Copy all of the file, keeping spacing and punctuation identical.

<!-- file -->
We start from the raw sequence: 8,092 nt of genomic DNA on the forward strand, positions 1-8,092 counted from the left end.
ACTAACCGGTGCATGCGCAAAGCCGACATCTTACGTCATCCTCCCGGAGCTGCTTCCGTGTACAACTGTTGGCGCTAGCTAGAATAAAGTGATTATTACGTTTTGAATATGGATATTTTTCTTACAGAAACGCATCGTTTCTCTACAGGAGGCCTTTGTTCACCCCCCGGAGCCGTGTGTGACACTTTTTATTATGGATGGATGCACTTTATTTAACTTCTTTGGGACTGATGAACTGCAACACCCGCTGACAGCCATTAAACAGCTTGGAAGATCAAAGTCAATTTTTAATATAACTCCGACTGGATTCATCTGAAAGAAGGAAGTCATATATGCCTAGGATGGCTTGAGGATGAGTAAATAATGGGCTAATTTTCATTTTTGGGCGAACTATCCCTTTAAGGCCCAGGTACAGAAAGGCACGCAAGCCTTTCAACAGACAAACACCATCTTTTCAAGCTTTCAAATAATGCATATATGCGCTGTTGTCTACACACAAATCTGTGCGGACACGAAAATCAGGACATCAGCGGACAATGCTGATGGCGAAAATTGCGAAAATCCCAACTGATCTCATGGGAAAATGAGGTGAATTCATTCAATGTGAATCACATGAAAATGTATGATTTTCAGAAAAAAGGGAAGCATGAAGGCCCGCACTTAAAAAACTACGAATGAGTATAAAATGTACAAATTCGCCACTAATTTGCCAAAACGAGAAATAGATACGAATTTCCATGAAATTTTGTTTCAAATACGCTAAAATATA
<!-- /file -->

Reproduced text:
We start from the raw sequence: 8,092 nt of genomic DNA on the forward strand, positions 1-8,092 counted from the left end.
ACTAACCGGTGCATGCGCAAAGCCGACATCTTACGTCATCCTCCCGGAGCTGCTTCCGTGTACAACTGTTGGCGCTAGCTAGAATAAAGTGATTATTACGTTTTGAATATGGATATTTTTCTTACAGAAACGCATCGTTTCTCTACAGGAGGCCTTTGTTCACCCCCCGGAGCCGTGTGTGACACTTTTTATTATGGATGGATGCACTTTATTTAACTTCTTTGGGACTGATGAACTGCAACACCCGCTGACAGCCATTAAACAGCTTGGAAGATCAAAGTCAATTTTTAATATAACTCCGACTGGATTCATCTGAAAGAAGGAAGTCATATATGCCTAGGATGGCTTGAGGATGAGTAAATAATGGGCTAATTTTCATTTTTGGGCGAACTATCCCTTTAAGGCCCAGGTACAGAAAGGCACGCAAGCCTTTCAACAGACAAACACCATCTTTTCAAGCTTTCAAATAATGCATATATGCGCTGTTGTCTACACACAAATCTGTGCGGACACGAAAATCAGGACATCAGCGGACAATGCTGATGGCGAAAATTGCGAAAATCCCAACTGATCTCATGGGAAAATGAGGTGAATTCATTCAATGTGAATCACATGAAAATGTATGATTTTCAGAAAAAAGGGAAGCATGAAGGCCCGCACTTAAAAAACTACGAATGAGTATAAAATGTACAAATTCGCCACTAATTTGCCAAAACGAGAAATAGATACGAATTTCCATGAAATTTTGTTTCAAATACGCTAAAATATA